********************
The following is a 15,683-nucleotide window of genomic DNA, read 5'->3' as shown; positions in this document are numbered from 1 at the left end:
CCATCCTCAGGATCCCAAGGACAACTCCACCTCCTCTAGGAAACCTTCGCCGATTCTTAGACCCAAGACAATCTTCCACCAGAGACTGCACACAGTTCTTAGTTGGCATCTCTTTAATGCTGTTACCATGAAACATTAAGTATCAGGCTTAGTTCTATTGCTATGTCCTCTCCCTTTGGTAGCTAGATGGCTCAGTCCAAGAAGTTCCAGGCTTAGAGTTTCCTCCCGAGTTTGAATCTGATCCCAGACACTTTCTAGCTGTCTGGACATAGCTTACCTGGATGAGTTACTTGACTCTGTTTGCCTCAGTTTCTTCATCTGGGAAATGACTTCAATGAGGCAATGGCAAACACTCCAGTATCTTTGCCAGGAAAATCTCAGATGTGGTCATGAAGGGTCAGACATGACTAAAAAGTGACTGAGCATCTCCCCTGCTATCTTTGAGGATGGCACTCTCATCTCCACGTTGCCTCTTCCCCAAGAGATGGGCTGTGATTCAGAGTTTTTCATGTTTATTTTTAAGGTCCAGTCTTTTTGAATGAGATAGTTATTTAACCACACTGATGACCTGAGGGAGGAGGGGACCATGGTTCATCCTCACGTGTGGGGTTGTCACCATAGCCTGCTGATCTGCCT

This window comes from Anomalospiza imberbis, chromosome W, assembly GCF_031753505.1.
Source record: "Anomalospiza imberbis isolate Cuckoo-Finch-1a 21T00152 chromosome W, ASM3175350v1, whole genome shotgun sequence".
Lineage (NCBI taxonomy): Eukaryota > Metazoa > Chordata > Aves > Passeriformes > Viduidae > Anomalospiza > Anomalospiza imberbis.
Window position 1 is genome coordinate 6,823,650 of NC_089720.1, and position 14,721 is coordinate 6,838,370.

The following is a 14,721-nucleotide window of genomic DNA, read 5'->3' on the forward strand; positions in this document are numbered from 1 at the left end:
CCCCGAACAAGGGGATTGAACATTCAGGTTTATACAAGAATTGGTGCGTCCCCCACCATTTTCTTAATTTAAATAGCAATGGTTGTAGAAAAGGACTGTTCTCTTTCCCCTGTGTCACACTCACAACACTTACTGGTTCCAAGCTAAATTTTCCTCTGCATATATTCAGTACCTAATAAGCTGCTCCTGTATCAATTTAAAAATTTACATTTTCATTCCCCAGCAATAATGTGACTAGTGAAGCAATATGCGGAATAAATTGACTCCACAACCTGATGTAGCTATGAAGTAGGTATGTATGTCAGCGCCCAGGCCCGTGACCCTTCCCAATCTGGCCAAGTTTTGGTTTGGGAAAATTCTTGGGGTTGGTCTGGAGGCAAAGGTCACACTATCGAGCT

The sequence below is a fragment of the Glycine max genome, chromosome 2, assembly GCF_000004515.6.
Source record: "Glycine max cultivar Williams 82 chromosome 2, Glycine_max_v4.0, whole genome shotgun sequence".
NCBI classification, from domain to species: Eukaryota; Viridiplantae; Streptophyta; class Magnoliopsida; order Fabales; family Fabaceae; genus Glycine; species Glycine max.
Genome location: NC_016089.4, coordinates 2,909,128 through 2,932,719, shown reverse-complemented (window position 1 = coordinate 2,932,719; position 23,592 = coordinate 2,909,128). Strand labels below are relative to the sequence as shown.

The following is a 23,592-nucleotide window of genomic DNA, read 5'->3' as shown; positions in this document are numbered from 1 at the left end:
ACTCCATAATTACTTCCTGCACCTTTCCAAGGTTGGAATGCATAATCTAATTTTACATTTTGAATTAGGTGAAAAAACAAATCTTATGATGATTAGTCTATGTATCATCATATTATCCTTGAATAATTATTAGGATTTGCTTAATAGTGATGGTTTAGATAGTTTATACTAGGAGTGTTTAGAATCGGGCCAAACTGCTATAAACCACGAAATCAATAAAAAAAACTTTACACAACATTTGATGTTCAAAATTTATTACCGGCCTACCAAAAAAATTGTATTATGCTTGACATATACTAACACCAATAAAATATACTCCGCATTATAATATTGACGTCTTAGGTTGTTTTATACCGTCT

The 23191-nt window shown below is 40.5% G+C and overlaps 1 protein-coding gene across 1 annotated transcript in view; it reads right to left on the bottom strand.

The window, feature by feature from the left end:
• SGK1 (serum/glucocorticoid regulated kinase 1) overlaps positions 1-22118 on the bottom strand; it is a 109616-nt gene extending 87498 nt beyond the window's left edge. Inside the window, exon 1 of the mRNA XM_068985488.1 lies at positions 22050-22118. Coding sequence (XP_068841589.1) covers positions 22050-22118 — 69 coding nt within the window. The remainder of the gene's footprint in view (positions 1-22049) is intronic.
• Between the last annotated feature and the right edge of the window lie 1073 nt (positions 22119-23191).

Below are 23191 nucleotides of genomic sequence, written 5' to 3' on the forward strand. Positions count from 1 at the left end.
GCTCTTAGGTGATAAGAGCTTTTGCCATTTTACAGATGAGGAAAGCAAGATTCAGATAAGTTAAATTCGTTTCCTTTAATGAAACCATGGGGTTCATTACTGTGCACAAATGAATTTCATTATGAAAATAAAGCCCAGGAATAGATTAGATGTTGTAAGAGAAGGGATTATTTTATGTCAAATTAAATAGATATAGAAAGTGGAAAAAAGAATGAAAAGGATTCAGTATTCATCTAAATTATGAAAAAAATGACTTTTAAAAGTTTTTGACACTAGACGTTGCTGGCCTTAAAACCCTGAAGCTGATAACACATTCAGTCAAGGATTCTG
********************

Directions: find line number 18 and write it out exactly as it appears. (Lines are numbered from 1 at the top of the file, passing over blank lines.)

• Between the last annotated feature and the right edge of the window lie 1073 nt (positions 22119-23191).